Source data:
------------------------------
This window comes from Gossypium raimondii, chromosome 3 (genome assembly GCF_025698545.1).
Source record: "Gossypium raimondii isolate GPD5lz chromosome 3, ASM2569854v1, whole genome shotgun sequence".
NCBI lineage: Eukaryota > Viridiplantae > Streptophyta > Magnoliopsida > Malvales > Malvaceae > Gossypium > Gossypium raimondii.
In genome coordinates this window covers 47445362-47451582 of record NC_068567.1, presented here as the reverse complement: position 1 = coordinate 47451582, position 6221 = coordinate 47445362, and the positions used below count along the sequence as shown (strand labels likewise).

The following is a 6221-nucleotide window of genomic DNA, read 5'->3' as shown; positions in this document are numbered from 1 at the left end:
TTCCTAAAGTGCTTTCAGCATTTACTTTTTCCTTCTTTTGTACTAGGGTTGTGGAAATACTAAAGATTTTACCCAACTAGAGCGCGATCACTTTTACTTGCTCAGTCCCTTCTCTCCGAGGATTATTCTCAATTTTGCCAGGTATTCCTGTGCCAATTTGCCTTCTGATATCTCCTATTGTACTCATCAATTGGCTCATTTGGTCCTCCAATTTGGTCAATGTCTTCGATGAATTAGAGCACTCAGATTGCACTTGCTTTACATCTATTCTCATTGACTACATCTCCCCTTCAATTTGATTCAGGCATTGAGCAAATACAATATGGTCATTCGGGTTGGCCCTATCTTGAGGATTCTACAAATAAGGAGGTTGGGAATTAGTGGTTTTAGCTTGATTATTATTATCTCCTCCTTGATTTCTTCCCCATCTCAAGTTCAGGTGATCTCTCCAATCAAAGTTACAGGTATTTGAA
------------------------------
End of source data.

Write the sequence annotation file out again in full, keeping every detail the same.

This window comes from Gossypium raimondii, chromosome 3 (genome assembly GCF_025698545.1).
Source record: "Gossypium raimondii isolate GPD5lz chromosome 3, ASM2569854v1, whole genome shotgun sequence".
NCBI lineage: Eukaryota > Viridiplantae > Streptophyta > Magnoliopsida > Malvales > Malvaceae > Gossypium > Gossypium raimondii.
In genome coordinates this window covers 47445362-47451582 of record NC_068567.1, presented here as the reverse complement: position 1 = coordinate 47451582, position 6221 = coordinate 47445362, and the positions used below count along the sequence as shown (strand labels likewise).

The following is a 6221-nucleotide window of genomic DNA, read 5'->3' as shown; positions in this document are numbered from 1 at the left end:
TTCCTAAAGTGCTTTCAGCATTTACTTTTTCCTTCTTTTGTACTAGGGTTGTGGAAATACTAAAGATTTTACCCAACTAGAGCGCGATCACTTTTACTTGCTCAGTCCCTTCTCTCCGAGGATTATTCTCAATTTTGCCAGGTATTCCTGTGCCAATTTGCCTTCTGATATCTCCTATTGTACTCATCAATTGGCTCATTTGGTCCTCCAATTTGGTCAATGTCTTCGATGAATTAGAGCACTCAGATTGCACTTGCTTTACATCTATTCTCATTGACTACATCTCCCCTTCAATTTGATTCAGGCATTGAGCAAATACAATATGGTCATTCGGGTTGGCCCTATCTTGAGGATTCTACAAATAAGGAGGTTGGGAATTAGTGGTTTTAGCTTGATTATTATTATCTCCTCCTTGATTTCTTCCCCATCTCAAGTTCAGGTGATCTCTCCAATCAAAGTTACAGGTATTTGAA